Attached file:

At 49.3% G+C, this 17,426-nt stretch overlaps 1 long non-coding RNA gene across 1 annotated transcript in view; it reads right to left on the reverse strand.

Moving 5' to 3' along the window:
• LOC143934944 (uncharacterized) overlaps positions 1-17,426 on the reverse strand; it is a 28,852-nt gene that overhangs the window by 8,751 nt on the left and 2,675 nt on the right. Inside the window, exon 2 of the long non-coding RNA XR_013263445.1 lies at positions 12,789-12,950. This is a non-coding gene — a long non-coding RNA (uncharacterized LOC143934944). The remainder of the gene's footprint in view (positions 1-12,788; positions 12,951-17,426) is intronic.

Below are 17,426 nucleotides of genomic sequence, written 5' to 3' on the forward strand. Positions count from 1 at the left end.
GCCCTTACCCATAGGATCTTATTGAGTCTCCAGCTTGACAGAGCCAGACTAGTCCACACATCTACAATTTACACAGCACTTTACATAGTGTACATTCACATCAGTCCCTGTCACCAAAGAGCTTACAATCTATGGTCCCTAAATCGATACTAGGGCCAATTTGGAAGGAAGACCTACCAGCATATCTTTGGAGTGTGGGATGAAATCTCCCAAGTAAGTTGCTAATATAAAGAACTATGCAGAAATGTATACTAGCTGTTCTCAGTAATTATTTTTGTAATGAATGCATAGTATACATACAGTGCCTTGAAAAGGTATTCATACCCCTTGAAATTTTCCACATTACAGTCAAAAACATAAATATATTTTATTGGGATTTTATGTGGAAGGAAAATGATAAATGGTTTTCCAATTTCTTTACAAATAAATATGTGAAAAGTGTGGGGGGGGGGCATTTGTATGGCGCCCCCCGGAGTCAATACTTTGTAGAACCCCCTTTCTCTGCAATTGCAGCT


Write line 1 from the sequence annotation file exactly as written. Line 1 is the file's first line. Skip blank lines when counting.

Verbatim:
At 49.3% G+C, this 17,426-nt stretch overlaps 1 long non-coding RNA gene across 1 annotated transcript in view; it reads right to left on the reverse strand.